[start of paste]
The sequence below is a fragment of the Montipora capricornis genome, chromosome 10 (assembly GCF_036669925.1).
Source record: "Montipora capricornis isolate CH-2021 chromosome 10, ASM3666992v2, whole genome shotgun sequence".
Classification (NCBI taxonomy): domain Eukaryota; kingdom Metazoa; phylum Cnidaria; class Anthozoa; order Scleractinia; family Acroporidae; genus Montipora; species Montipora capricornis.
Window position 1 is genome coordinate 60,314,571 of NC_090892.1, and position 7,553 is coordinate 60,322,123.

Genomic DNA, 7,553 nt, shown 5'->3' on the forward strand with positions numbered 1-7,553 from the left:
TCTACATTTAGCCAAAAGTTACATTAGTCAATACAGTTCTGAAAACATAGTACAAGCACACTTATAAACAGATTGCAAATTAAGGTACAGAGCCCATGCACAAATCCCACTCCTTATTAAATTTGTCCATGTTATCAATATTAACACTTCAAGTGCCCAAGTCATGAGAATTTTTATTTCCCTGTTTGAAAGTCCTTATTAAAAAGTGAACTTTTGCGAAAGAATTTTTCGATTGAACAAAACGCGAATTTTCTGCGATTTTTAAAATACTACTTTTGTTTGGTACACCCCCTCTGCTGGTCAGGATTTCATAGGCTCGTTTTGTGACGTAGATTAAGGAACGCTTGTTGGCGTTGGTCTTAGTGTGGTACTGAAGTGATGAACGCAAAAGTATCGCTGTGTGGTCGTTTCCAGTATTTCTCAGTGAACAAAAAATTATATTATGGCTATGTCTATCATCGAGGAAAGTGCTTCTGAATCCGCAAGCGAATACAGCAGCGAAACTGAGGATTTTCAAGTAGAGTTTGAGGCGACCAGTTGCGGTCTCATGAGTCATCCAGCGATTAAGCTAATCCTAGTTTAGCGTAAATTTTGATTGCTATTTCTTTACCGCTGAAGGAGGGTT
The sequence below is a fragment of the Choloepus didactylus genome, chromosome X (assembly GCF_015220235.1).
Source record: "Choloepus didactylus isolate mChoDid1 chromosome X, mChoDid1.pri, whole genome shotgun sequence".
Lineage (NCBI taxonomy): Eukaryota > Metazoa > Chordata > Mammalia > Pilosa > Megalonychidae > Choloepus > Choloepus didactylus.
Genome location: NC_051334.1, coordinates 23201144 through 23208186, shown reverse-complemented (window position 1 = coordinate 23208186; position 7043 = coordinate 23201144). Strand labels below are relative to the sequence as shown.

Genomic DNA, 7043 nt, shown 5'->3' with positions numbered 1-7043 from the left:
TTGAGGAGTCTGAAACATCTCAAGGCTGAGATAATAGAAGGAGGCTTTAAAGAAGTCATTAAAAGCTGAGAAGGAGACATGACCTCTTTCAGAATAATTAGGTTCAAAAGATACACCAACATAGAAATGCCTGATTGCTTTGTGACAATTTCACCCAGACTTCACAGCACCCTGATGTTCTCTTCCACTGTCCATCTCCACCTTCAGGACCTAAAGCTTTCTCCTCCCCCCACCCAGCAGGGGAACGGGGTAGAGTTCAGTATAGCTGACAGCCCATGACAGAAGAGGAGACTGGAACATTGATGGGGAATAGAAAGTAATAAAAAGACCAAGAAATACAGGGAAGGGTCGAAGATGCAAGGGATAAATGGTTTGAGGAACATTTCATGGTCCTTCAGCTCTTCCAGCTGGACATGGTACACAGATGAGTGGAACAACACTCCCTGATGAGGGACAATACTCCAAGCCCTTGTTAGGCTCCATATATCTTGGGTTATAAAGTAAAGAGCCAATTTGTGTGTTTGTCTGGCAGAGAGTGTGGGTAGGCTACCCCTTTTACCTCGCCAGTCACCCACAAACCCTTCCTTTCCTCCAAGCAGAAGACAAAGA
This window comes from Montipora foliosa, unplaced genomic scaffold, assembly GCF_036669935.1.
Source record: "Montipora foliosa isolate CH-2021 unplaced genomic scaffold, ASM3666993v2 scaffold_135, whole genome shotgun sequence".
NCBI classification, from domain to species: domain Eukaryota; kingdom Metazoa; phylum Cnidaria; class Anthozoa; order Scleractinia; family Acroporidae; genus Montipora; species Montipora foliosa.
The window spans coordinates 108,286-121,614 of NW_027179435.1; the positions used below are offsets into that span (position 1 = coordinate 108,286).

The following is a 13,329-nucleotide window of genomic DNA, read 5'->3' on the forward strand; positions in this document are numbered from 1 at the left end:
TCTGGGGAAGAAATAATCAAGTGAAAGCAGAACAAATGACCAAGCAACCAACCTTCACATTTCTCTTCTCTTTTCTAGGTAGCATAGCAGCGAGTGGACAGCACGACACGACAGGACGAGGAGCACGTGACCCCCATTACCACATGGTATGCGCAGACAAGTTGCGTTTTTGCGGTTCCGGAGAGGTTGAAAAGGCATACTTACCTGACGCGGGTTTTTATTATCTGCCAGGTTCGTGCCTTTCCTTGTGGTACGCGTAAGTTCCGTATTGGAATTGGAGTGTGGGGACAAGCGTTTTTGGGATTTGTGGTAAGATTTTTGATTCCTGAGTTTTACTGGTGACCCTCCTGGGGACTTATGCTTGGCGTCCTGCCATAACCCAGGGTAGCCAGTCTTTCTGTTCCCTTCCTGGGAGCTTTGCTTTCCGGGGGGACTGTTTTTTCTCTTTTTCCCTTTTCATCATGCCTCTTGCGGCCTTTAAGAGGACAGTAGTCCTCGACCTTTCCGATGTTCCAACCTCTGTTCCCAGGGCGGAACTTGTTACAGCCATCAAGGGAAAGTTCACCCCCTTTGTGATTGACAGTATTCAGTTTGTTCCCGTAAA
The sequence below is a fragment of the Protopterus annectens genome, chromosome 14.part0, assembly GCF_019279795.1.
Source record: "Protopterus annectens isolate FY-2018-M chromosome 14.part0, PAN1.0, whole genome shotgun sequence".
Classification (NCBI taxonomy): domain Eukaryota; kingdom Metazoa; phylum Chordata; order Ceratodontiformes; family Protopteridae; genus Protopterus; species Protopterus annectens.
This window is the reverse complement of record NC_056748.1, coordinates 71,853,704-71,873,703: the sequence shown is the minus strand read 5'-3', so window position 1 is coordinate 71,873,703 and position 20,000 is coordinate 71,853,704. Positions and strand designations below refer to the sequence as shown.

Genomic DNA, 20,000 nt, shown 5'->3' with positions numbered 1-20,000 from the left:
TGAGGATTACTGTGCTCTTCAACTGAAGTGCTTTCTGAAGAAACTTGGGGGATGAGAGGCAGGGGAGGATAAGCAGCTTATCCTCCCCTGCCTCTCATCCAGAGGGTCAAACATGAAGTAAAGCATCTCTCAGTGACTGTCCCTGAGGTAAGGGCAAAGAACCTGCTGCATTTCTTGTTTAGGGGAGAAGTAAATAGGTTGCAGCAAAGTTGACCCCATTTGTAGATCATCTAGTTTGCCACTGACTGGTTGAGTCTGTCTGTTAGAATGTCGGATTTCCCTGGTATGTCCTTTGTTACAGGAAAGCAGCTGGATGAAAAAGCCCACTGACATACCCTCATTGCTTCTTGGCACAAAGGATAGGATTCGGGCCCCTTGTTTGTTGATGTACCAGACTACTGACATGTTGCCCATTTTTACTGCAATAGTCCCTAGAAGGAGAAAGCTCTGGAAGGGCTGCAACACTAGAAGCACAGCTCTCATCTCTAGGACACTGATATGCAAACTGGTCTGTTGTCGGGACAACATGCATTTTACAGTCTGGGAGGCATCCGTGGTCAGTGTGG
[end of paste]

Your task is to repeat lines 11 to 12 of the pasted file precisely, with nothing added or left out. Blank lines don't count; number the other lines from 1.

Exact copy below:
Genomic DNA, 7043 nt, shown 5'->3' with positions numbered 1-7043 from the left:
TTGAGGAGTCTGAAACATCTCAAGGCTGAGATAATAGAAGGAGGCTTTAAAGAAGTCATTAAAAGCTGAGAAGGAGACATGACCTCTTTCAGAATAATTAGGTTCAAAAGATACACCAACATAGAAATGCCTGATTGCTTTGTGACAATTTCACCCAGACTTCACAGCACCCTGATGTTCTCTTCCACTGTCCATCTCCACCTTCAGGACCTAAAGCTTTCTCCTCCCCCCACCCAGCAGGGGAACGGGGTAGAGTTCAGTATAGCTGACAGCCCATGACAGAAGAGGAGACTGGAACATTGATGGGGAATAGAAAGTAATAAAAAGACCAAGAAATACAGGGAAGGGTCGAAGATGCAAGGGATAAATGGTTTGAGGAACATTTCATGGTCCTTCAGCTCTTCCAGCTGGACATGGTACACAGATGAGTGGAACAACACTCCCTGATGAGGGACAATACTCCAAGCCCTTGTTAGGCTCCATATATCTTGGGTTATAAAGTAAAGAGCCAATTTGTGTGTTTGTCTGGCAGAGAGTGTGGGTAGGCTACCCCTTTTACCTCGCCAGTCACCCACAAACCCTTCCTTTCCTCCAAGCAGAAGACAAAGA